32. 32. Treatments – Dementia • Donepezil • 5mg (½-10mg) tablet daily in AM for one week • Then 10mg tablet daily in AM • If GI side effects, then… • Exelon patch • 4.6mg patch q24 hours for 1 month • Then 9.5mg patch q24 hours • While higher doses of each approved, little increased benefit with greater side effects. • These medications may improve psychosis and other behavioral symptoms.
    33. 33. Treatment - Psychosis • Reduction in dopaminergic medications • Elimination of other possible contributory medications – anticholinergics, benzodiazepines • Rule out metabolic causes of delirium
    34. 34. Treatment - Psychosis • Atypical antipsychotics with least likelihood of worsening Parkinsonism. • Clozapine • Only treatment recommended for treatment of psychosis in PD. (Seppi, 2011) • Inconvenience of regular blood monitoring for agranulocytosis limits usage. • Quetiapine • Both have FDA black box warning for increased risk of sudden cardiac death. (Ray, 2009) • Avoid all other antipsychotic medications.
    35. 35. Treatment - Psychosis • Reduction in dopaminergic medications, transition toward levodopa-only regimen • Assess for other causative medications • Assess causes of delirium • Labs, head CT, infection • Add cholinesterase inhibitor if dementia present. • Quetiapine 12.5mg, increase as needed unless limited by sedation. • Clozapine 12.5mg increase as needed. • Pimavanserin? – Serotonin inverse agonist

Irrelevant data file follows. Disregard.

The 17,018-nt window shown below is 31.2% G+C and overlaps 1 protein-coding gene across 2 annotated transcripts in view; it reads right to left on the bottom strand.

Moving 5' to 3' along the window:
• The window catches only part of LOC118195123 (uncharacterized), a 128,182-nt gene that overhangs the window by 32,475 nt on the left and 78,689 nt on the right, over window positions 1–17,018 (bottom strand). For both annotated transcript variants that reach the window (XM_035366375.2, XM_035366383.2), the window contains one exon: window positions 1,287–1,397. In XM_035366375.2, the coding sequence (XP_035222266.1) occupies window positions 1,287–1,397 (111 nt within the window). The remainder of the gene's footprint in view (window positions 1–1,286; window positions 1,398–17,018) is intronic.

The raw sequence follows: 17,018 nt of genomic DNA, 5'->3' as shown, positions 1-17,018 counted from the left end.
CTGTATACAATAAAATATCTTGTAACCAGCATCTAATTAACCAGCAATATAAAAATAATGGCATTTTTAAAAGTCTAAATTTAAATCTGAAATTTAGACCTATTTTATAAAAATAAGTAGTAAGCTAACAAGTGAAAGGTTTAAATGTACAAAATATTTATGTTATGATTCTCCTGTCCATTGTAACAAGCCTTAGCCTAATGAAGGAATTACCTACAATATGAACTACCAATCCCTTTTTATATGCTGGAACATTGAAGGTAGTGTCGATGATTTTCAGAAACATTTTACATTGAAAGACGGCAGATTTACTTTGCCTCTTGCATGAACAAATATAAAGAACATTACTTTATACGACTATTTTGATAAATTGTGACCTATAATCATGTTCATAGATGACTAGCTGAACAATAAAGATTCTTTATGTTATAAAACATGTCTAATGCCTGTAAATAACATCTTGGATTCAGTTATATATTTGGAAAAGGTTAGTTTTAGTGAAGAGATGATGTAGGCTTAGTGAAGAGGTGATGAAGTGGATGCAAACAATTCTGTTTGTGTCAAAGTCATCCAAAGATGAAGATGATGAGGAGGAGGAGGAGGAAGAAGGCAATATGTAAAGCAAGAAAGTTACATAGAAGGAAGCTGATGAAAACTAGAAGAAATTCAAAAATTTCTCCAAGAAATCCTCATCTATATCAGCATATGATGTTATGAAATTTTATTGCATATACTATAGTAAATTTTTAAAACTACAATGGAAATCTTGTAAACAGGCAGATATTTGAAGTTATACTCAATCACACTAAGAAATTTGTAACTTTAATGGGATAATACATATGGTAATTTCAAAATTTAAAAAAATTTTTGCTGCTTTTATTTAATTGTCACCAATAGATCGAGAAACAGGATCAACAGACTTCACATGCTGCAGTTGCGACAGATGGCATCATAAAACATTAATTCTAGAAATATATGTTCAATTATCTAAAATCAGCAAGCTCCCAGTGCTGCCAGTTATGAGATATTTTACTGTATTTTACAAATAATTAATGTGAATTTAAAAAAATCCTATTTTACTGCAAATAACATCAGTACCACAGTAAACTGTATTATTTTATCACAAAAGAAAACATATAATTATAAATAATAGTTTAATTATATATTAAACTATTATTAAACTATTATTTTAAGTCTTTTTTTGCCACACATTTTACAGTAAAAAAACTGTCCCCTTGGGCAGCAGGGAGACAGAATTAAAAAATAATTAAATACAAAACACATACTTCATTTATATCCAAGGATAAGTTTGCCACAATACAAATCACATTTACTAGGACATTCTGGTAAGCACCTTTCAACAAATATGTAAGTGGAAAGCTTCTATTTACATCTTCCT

36. 36. Treatment • Depression • SSRI/SNRIs • REM sleep behavior disorder • Environmental modification • Benzodiazepines
    37. 37. Movement disorder • Levodopa primary treatment • More effective for bradykinesia and rigidity. • Not for apraxia • Less side effects • Medications to avoid • Anticholinergic drugs – trihexyphenidyl • Amantadine • Dopamine agonists • MAO inhibitors